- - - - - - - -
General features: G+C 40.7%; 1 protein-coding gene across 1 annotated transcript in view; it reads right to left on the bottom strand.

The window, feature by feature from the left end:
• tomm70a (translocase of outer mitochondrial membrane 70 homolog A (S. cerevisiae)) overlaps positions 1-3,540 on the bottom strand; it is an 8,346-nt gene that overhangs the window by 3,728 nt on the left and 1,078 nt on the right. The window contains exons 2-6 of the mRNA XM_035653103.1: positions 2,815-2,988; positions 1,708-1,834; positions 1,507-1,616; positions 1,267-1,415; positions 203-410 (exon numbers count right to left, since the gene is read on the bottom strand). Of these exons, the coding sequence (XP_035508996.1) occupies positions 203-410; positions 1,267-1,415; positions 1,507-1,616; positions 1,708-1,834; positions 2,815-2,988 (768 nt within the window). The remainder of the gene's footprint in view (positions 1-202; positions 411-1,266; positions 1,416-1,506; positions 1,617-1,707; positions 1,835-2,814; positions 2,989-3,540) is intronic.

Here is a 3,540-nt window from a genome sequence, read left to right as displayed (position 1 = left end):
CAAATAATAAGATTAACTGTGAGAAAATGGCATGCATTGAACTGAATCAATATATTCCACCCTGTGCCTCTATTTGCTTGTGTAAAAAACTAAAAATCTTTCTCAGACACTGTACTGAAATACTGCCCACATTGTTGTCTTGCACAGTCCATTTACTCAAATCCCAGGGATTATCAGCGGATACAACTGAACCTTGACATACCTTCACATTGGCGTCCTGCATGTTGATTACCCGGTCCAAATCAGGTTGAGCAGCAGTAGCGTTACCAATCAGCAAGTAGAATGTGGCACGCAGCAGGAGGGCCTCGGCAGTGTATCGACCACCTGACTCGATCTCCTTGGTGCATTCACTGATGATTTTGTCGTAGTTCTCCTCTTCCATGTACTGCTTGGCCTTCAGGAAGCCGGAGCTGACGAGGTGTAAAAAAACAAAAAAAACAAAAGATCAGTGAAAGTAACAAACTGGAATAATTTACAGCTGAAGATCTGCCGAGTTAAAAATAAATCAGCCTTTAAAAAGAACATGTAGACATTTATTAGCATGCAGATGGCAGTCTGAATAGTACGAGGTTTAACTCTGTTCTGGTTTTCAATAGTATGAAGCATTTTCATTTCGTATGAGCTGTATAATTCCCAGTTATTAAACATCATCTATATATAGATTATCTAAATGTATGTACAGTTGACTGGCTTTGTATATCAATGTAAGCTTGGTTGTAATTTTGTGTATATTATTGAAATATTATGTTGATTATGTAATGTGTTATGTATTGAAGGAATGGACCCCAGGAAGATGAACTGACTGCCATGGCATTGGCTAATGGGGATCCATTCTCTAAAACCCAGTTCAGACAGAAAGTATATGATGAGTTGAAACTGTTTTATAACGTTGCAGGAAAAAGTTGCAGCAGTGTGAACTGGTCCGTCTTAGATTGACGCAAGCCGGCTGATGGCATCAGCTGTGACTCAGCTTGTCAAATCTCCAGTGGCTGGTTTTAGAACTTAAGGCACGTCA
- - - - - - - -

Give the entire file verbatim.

General features: G+C 40.7%; 1 protein-coding gene across 1 annotated transcript in view; it reads right to left on the bottom strand.

The window, feature by feature from the left end:
• tomm70a (translocase of outer mitochondrial membrane 70 homolog A (S. cerevisiae)) overlaps positions 1-3,540 on the bottom strand; it is an 8,346-nt gene that overhangs the window by 3,728 nt on the left and 1,078 nt on the right. The window contains exons 2-6 of the mRNA XM_035653103.1: positions 2,815-2,988; positions 1,708-1,834; positions 1,507-1,616; positions 1,267-1,415; positions 203-410 (exon numbers count right to left, since the gene is read on the bottom strand). Of these exons, the coding sequence (XP_035508996.1) occupies positions 203-410; positions 1,267-1,415; positions 1,507-1,616; positions 1,708-1,834; positions 2,815-2,988 (768 nt within the window). The remainder of the gene's footprint in view (positions 1-202; positions 411-1,266; positions 1,416-1,506; positions 1,617-1,707; positions 1,835-2,814; positions 2,989-3,540) is intronic.

Here is a 3,540-nt window from a genome sequence, read left to right as displayed (position 1 = left end):
CAAATAATAAGATTAACTGTGAGAAAATGGCATGCATTGAACTGAATCAATATATTCCACCCTGTGCCTCTATTTGCTTGTGTAAAAAACTAAAAATCTTTCTCAGACACTGTACTGAAATACTGCCCACATTGTTGTCTTGCACAGTCCATTTACTCAAATCCCAGGGATTATCAGCGGATACAACTGAACCTTGACATACCTTCACATTGGCGTCCTGCATGTTGATTACCCGGTCCAAATCAGGTTGAGCAGCAGTAGCGTTACCAATCAGCAAGTAGAATGTGGCACGCAGCAGGAGGGCCTCGGCAGTGTATCGACCACCTGACTCGATCTCCTTGGTGCATTCACTGATGATTTTGTCGTAGTTCTCCTCTTCCATGTACTGCTTGGCCTTCAGGAAGCCGGAGCTGACGAGGTGTAAAAAAACAAAAAAAACAAAAGATCAGTGAAAGTAACAAACTGGAATAATTTACAGCTGAAGATCTGCCGAGTTAAAAATAAATCAGCCTTTAAAAAGAACATGTAGACATTTATTAGCATGCAGATGGCAGTCTGAATAGTACGAGGTTTAACTCTGTTCTGGTTTTCAATAGTATGAAGCATTTTCATTTCGTATGAGCTGTATAATTCCCAGTTATTAAACATCATCTATATATAGATTATCTAAATGTATGTACAGTTGACTGGCTTTGTATATCAATGTAAGCTTGGTTGTAATTTTGTGTATATTATTGAAATATTATGTTGATTATGTAATGTGTTATGTATTGAAGGAATGGACCCCAGGAAGATGAACTGACTGCCATGGCATTGGCTAATGGGGATCCATTCTCTAAAACCCAGTTCAGACAGAAAGTATATGATGAGTTGAAACTGTTTTATAACGTTGCAGGAAAAAGTTGCAGCAGTGTGAACTGGTCCGTCTTAGATTGACGCAAGCCGGCTGATGGCATCAGCTGTGACTCAGCTTGTCAAATCTCCAGTGGCTGGTTTTAGAACTTAAGGCACGTCA